The Exponent Gets Political: An Oxymoron
I stopped running for mental health reasons. No matter where I started my run, cerebrally speaking, I always ended up on Oprah, sitting on her couch, preaching my pro-choice, pro-gay marriage gospel to the world. Without fail, I would end my run out of breath, my face burning red with anger and my forehead dripping with beads of frustration, which I disguised as physical exertion. And why? For various, yet predictable reasons—a letter to the editor decrying all healthcare reform supporters as socialists, a newspaper article defending tax cuts for the wealthy, any quote, however small or insignificant, issuing from Glen Beck’s mouth were all plausible instigators of my imaginary (yet they felt so real!) rants. But my angriest imaginary tirades were always devoted to perceived hypocrisies of the religious-political variety. When moral issues are paraded as a veil for bad economic policy, and the religious right starts thumping their Bibles, without reading them long enough to realize that Jesus was the greatest social revolutionary of all.
My politics are defined by my faith. And yet, in my extended family of Mormons (which by definition means a very extended family), I am the only liberal. A liberal Mormon. A mythical beast that defies reality despite sound logic and substantial scriptural support. An oxymoron of the most difficult kind, because it means I will spend my entire life struggling to reconcile my religious and political identities. Or at least that’s how it feels.
How did I become such an unnatural creature? Where did my leftist political views come from? My brother thinks it’s from watching Family Ties. Even though my 10-year-old crush on Alex P. Keaton was completely oblivious to any political commentary, my brother insists that Elyse and Steven brainwashed my subconscious with all their peace, love, and happiness. It’s the only explanation. But as usual, I disagree. It’s my mission’s fault.
Three weeks into my mission I was hit by a car and subjected to France’s health care system, which to my uninformed perspective looked identical to the American health care system. Except I didn’t have to wait four weeks for the first available doctor’s appointment. And the doctor came to my house. And the painkillers she prescribed cost only ten francs (two dollars). And the pharmacist repeatedly apologized for having to charge me at all.
Six weeks into my mission I started knocking doors in the projects. Since Elders were district leaders and in charge of gerrymandering the tracting areas, Sisters were frequently assigned to work the least desirable neighborhoods. But I didn’t mind because what was true in Antionum also proved true in Pau. Poor people are more likely to listen to the missionaries, or at least invite them inside, where I discovered people who worked at McDonald’s—yes—but who made eighteen dollars an hour with four weeks paid vacation (not including holidays) doing so. And never, ever, did I see a family, working or not, go hungry.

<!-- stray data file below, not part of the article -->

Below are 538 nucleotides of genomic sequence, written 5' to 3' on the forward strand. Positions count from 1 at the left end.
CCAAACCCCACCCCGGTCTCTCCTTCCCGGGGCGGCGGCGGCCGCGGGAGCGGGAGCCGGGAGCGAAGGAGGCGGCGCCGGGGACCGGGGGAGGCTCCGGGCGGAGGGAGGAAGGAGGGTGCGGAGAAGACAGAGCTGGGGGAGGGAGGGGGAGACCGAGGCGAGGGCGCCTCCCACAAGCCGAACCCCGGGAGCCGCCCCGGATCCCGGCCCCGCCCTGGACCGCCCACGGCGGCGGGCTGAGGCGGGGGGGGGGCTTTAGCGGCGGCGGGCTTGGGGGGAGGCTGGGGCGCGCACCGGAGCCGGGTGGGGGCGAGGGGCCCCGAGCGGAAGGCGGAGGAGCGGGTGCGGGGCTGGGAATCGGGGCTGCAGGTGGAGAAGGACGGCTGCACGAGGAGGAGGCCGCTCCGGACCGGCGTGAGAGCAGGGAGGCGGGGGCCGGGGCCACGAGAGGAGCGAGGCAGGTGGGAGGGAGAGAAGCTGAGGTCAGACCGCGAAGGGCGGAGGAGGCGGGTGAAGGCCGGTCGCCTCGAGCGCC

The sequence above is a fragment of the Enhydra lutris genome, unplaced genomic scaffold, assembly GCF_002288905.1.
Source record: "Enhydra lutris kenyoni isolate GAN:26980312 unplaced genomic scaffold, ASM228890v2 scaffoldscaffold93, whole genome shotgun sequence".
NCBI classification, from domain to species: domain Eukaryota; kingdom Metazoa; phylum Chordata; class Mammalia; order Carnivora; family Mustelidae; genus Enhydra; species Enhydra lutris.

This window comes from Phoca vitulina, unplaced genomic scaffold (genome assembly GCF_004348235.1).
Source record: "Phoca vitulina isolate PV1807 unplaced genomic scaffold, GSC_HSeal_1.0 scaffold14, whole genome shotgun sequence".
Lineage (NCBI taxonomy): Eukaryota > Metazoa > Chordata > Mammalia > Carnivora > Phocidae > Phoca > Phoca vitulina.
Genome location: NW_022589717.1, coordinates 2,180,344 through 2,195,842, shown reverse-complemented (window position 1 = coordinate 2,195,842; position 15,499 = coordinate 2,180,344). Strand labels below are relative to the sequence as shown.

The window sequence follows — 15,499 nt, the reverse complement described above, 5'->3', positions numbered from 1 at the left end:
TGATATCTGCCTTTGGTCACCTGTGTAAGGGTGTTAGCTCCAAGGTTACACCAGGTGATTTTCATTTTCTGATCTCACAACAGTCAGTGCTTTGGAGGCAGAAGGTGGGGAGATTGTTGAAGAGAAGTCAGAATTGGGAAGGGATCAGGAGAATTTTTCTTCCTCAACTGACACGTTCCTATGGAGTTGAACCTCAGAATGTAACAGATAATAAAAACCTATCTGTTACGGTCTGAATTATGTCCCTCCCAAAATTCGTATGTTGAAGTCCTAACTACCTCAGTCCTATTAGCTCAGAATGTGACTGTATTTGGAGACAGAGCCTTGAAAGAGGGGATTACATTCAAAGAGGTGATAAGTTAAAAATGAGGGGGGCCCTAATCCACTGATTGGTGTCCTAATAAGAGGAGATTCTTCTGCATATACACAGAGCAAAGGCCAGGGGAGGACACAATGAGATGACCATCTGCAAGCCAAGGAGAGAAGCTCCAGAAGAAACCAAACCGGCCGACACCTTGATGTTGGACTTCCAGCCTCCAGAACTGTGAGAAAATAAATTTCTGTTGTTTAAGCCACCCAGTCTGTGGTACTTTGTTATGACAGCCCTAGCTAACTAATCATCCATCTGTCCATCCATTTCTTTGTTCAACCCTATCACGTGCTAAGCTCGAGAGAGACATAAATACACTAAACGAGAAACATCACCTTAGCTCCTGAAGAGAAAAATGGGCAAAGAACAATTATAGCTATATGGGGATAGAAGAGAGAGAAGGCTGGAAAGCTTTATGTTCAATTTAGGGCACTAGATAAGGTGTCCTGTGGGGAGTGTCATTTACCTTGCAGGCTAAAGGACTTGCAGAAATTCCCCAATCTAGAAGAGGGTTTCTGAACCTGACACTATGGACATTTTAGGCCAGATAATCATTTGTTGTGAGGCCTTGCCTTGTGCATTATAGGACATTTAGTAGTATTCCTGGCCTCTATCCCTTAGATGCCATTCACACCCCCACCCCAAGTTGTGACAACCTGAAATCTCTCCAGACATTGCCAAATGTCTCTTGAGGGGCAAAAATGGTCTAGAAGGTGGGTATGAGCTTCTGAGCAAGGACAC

Eight weeks into my mission (and three streets into the projects) I met a man who had every Rolling Stone album ever produced, unopened and preserved beneath plastic. I joked that his collection could pay for his young son to go to college someday. He looked at me with a most confused expression and explained that he didn’t have to pay for his son to go to college. It was free. And I realized that the joke was on me.
So now I’m a socialist. Or as I like to think a neo-united-orderist. I’ll gladly render unto Cesar if Cesar pays for everyone’s education and health care. I would proudly brandish a CTR ring or a WWJD bumper sticker (on my bike rack, since I do not own a car) and cycle to the polls to vote a straight democratic ticket, because when Jesus wasn’t teaching the poor, he was feeding them and healing them. Whether or not they had insurance.
Yet, even though poverty is a moral issue, it’s not the only moral issue. My political beliefs go deeper than my wallet. This is where my pro-choice, pro-gay marriage stance comes in. Although I refuse to legislate my religious beliefs, I try my best to live them. In my very biased opinion, legislating the commandments is not much different than Satan’s plan: forcing people to obey the gospel, or else. But we voted for Christ’s version. He sacrificed himself to ensure our free-agency. Who am I to take away this freedom?